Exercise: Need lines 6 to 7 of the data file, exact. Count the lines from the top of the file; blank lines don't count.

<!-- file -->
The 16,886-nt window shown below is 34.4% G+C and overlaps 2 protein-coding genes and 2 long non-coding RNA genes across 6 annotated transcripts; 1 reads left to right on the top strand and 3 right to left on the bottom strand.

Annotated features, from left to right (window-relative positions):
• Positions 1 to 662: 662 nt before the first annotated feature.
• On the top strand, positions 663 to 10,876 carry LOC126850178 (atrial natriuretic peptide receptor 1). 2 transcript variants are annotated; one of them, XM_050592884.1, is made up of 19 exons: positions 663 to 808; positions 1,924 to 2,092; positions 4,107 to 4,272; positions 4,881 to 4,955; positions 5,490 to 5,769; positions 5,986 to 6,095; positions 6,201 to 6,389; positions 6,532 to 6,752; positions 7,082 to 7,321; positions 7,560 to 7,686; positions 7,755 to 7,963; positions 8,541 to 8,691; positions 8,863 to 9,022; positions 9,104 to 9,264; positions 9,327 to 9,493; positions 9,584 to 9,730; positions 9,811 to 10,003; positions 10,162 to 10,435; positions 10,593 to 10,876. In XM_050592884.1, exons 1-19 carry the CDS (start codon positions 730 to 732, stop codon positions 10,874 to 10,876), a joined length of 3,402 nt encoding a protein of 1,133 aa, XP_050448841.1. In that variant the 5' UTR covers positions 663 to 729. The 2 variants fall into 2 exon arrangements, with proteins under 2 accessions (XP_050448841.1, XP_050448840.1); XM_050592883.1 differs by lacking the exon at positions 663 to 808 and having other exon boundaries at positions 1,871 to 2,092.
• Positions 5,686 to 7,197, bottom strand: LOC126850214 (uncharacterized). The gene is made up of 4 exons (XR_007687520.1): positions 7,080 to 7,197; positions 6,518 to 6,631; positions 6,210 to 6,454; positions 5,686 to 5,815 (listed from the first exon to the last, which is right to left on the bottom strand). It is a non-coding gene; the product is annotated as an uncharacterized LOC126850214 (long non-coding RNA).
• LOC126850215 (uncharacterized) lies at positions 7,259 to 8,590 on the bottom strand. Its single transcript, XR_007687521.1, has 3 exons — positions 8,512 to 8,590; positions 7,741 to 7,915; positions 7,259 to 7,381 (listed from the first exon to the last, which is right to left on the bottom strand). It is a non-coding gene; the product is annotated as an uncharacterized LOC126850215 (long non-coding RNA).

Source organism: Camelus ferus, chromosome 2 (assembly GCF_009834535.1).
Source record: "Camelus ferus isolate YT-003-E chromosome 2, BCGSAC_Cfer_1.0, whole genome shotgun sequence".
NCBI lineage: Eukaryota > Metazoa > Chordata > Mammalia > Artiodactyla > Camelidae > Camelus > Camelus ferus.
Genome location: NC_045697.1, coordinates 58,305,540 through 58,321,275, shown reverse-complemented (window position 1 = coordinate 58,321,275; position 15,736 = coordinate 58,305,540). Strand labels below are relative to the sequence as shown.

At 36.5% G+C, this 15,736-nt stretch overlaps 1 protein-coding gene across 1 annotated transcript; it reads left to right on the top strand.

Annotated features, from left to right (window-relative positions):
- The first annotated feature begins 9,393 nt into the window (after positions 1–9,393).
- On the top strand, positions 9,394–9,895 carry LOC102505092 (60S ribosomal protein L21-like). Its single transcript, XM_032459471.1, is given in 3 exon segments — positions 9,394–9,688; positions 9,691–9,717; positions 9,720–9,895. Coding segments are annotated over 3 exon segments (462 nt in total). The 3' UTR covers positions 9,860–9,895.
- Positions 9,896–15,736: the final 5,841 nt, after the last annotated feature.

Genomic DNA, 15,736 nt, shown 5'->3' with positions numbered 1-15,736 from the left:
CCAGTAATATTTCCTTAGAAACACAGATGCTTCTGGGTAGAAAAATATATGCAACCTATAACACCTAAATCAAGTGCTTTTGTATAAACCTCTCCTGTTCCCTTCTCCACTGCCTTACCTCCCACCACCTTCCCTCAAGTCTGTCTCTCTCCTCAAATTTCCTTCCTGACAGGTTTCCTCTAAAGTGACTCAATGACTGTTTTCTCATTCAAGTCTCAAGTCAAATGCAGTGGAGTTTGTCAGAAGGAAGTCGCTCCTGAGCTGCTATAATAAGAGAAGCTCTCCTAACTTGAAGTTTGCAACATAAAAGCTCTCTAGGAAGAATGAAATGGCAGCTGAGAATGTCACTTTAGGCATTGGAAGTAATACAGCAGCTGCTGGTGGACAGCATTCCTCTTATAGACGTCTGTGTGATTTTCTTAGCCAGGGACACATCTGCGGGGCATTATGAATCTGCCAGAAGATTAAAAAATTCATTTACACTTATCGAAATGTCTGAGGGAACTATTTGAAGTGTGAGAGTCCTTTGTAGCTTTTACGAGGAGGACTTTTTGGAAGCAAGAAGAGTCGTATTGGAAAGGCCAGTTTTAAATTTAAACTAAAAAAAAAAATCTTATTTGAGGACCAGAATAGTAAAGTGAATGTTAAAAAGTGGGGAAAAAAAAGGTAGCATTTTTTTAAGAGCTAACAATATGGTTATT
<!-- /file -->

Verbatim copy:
• LOC126850215 (uncharacterized) lies at positions 7,259 to 8,590 on the bottom strand. Its single transcript, XR_007687521.1, has 3 exons — positions 8,512 to 8,590; positions 7,741 to 7,915; positions 7,259 to 7,381 (listed from the first exon to the last, which is right to left on the bottom strand). It is a non-coding gene; the product is annotated as an uncharacterized LOC126850215 (long non-coding RNA).

Source organism: Camelus ferus, chromosome 2 (assembly GCF_009834535.1).